If these numbers hold, over the next three years, renewable energy generating capacity should account for comfortably more than a quarter of the nation’s total available installed generating capacity – increasing from 23.2% today to 27.0% three years hence. Meanwhile, coal’s share will drop to 17.4% (from 20.1% today), nuclear to 8.0% (from 8.7%), and oil to 2.8% (from 3.3%). Natural gas’ share will barely budge – increasing to 44.7%, compared to 44.6% now.
In fact, renewables’ share could be even higher. Over the past one and one-half years, FERC has been regularly increasing its renewable energy projections in the monthly “Infrastructure” reports. For example, eight months ago (in its December 2019 report), FERC forecast net growth over the next three years of 48,254 MW for renewable energy sources – i.e., 11,187 MW less than its latest projection.
“Renewable energy sources continue to displace fossil fuels and nuclear power … and the trend is accelerating,” noted Ken Bossong, Executive Director of the SUN DAY Campaign. “Depending on the results of the upcoming election, they are poised for explosive growth in the years ahead.”
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 Capacity is not the same as actual generation. Capacity factors for nuclear power and fossil fuels tend to be higher than those for most renewables. For example, in 2019, the U.S. Energy Information Administration (EIA) reported that renewables accounted for 18.2% of the nation’s total electrical generation – that is, somewhat less than was their share of installed generating capacity (22.1%) for the same period. Conversely, coal’s share of generating capacity in 2019 was 20.9% while its share of electrical generation was 23.3%.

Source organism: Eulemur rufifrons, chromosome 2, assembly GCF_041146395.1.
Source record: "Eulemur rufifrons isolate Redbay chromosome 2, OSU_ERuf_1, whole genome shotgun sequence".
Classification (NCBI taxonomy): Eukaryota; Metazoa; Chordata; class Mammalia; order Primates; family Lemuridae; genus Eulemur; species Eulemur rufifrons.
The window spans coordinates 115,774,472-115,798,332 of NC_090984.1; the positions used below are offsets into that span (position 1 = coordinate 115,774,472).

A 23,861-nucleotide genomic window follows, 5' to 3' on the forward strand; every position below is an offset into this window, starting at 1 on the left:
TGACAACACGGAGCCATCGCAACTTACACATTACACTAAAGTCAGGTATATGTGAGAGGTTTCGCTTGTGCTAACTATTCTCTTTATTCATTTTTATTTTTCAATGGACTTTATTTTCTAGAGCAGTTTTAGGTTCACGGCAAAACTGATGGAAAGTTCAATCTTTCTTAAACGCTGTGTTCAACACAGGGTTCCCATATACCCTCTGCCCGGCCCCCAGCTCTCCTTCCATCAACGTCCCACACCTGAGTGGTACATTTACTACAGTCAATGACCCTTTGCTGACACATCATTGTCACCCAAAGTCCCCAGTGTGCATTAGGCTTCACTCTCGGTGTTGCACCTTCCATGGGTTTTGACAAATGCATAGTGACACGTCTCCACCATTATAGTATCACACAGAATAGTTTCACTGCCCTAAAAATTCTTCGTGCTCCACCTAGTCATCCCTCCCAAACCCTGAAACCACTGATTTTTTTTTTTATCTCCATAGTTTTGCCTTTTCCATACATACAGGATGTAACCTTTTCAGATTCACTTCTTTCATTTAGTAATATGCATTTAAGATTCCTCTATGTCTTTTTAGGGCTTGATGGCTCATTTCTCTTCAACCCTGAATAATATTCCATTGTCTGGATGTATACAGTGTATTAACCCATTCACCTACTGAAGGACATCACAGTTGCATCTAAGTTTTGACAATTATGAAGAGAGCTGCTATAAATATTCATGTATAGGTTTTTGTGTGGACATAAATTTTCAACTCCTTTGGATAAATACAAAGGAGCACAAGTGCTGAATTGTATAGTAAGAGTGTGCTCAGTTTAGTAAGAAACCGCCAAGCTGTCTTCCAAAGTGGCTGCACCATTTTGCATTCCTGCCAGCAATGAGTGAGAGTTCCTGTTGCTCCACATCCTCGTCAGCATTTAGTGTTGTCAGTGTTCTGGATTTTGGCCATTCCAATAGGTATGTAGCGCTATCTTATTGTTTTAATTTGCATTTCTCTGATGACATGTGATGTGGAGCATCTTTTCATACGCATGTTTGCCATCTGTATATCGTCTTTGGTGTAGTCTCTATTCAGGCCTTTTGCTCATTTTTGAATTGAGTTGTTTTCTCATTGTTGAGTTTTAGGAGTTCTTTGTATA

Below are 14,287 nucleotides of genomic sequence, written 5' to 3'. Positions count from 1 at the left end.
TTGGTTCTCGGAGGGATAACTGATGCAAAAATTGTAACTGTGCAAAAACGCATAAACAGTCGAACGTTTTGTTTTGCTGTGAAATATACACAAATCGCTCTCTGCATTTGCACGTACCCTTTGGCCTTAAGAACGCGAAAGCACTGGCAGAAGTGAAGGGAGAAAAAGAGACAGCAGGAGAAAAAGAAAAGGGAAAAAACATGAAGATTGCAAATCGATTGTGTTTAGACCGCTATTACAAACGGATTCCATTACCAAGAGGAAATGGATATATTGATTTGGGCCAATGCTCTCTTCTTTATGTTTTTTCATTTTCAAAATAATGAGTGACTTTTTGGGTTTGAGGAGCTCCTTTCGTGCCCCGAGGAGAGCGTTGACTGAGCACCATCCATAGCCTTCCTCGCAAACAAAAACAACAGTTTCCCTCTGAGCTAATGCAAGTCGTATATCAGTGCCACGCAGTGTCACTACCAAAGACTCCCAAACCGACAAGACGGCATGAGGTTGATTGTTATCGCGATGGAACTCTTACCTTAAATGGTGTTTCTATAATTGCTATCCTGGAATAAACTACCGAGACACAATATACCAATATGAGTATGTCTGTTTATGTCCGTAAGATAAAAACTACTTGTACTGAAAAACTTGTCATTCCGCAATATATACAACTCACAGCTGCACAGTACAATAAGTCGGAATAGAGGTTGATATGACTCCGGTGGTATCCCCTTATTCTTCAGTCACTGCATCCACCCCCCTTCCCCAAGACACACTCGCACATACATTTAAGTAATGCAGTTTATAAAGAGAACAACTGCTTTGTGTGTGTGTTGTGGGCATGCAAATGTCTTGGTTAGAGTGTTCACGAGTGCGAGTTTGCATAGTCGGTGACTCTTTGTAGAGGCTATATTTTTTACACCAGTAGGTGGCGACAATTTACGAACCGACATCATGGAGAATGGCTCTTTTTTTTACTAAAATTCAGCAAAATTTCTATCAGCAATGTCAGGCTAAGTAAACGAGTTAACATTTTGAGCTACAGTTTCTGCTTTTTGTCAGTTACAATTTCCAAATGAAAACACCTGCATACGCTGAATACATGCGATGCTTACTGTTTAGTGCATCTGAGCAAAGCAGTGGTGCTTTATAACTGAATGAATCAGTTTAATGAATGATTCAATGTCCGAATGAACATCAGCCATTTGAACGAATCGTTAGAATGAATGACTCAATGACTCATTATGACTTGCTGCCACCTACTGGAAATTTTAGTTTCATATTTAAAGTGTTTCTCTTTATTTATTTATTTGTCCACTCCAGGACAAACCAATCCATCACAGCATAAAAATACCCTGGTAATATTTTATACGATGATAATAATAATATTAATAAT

FERC generally only reports data for utility-scale facilities (i.e., those rated 1-MW or greater) and therefore its data do not reflect the capacity of distributed renewables, notably rooftop solar PV which – according to the EIA – accounts for nearly a third of the nation’s electrical generation by solar. That would suggest that the total of distributed and utility-scale solar capacity combined may be as much as 50% higher than the solar capacity of 4.1% reported by FERC — i.e., closer to 6%.
FERC’s 6-page “Energy Infrastructure Update for August 2020” and its 7-page “Energy Infrastructure Update for July 2020” were both released on October 19, 2020. Both can be found at https://www.ferc.gov; open the link “Industries and Data,” then follow to “FERC Staff Reports and Papers,” and then to “Energy Infrastructure.” For the information cited in this update, see the tables entitled “New Generation In-Service (New Build and Expansion),” “Total Available Installed Generating Capacity,” and “Generation Capacity Additions and Retirements.”
The U.S. Energy Information Administration issued its “Electric Power Monthly” report for calendar year 2019 on February 26, 2020. The data cited in that update can be found at, or extrapolated from:
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The SUN DAY Campaign is a non-profit research and educational organization founded in 1992 to support a rapid transition to 100% reliance on sustainable energy technologies as a cost-effective alternative to nuclear power and fossil fuels and as a solution to climate change.